‘The Status Quo is Unsustainable’: Kerry Defends His Mideast Diplomacy
Secretary of State John Kerry offered a wide-ranging defense of the Obama administration’s diplomatic efforts across the Mideast, acknowledging that its ongoing talks with Iran, Syria and Israel had no guarantee of success but insisting that they offered the only real chance of bringing peace to one of the world’s most troubled regions. Kerry, speaking ...
Secretary of State John Kerry offered a wide-ranging defense of the Obama administration's diplomatic efforts across the Mideast, acknowledging that its ongoing talks with Iran, Syria and Israel had no guarantee of success but insisting that they offered the only real chance of bringing peace to one of the world's most troubled regions.
Secretary of State John Kerry offered a wide-ranging defense of the Obama administration’s diplomatic efforts across the Mideast, acknowledging that its ongoing talks with Iran, Syria and Israel had no guarantee of success but insisting that they offered the only real chance of bringing peace to one of the world’s most troubled regions.
Kerry, speaking at an event sponsored by Foreign Policy and the State Department’s Policy Planning staff, focused much of his remarks on the administration’s controversial nuclear pact with Iran and its chemical weapon deal with Syria, but he also spoke passionately about his current push to secure a peace deal between Israel and the Palestinians.
Kerry has invested enormous amounts of his time and personal prestige in the potentially quixotic effort to bring about an agreement that has eluded more than a half-dozen presidential administration and shows no signs of abandoning his personal devotion to the cause. The secretary of state spoke with Israeli Prime Minister Benjamin Netanyahu twice Wednesday and left for Israel Wednesday night for more meetings with Netanyahu and other top Israeli security officials.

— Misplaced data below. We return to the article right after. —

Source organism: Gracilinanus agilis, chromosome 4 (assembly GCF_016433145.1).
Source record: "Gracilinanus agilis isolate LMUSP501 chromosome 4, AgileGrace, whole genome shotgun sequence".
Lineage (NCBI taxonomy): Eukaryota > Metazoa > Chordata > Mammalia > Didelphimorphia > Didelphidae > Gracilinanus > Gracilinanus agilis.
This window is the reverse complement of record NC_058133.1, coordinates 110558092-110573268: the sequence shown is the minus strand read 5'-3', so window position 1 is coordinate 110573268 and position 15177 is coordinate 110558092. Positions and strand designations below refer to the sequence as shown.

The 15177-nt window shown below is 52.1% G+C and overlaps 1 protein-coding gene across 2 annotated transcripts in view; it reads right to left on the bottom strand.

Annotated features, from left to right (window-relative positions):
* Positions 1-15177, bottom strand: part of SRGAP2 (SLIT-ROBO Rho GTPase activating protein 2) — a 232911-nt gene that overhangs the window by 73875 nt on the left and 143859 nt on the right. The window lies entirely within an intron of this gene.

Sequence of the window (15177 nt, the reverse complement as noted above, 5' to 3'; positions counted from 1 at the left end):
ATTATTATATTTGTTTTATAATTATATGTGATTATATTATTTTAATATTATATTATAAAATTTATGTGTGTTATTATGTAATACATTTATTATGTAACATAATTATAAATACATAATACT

In his remarks at the Foreign Policy event, Kerry said that he had worked on Mideast peace throughout his 30 years in the Senate and was well aware of how difficult it would be to broker an agreement. Still, he said the status quo was unsustainable because Israel faced a "demographic ticking time bomb" stemming from soaring Palestinian birth rates while Palestinian leaders were running out of time to show their people that non-violence could bring about tangible gains.
"I’ve heard all the arguments from all the pundits on all sides," Kerry told the crowd. "The conflict is too frozen. It’s too complicated. They don’t trust each other enough. There’s no way possible that there are the ingredients to try to make peace. It’s a fools errand to believe that the future could be better than the past. President Obama and I reject that cynicism."
Kerry came to the Foreign Policy event from Capitol Hill, where he had spent most of the day in classified meetings in the Senate as part of a full-on administration lobbying push designed to persuade lawmakers not to impose new punitive measures on Iran during the next six months of talks towards a comprehensive nuclear pact.
His trip to the Hill Wednesday came one day after he had taken a beating at a hearing of the House Committee on Foreign Affairs, whose members assailed the nuclear deal and threatened to ignore the White House entreaties and impose new punitive measures on Iran. Both Obama and Iranian President Hassan Rouhani have warned that putting new sanctions in place now would derail the current negotiations and scuttle the interim deal reached in Geneva late last month.
The administration had notched a win Tuesday when Senate Banking Committee Chairman Tim Johnson signaled a willingness to hold off on passing new measures targeting Iran’s oil sector while the talks continue. Other lawmakers have promised to continue fighting the White House, however. On Wednesday, however, South Carolina Republican Senator Lindsey Graham, a leading defense hawk, said he would vote against the must-pass National Defense Authorization Act unless Senate leaders promised to allow a vote on an amendment imposing new Iran sanctions.
The legislative maneuvering didn’t come up in Kerry’s speech, which bounced from climate change to the sorry state of America’s airports, bridges and other infrastructure. Kerry also talked up the benefits of the country’s nascent alternative energy sector, which he cautioned was being hindered by the lack of a nationwide power network.
"America has a great big gaping hole right in the center of our country where we don’t have a grid," he said. "We don’t connect our energy."
Most of Kerry’s speech, though, focused on meat-and-potatoes issues like Iran, Syria, and the prospect of a long-shot deal between Israel and the Palestinians. Obama, Kerry said, "is committed to the process because he understands the possibilities of peace are dramatic and worth fighting for."
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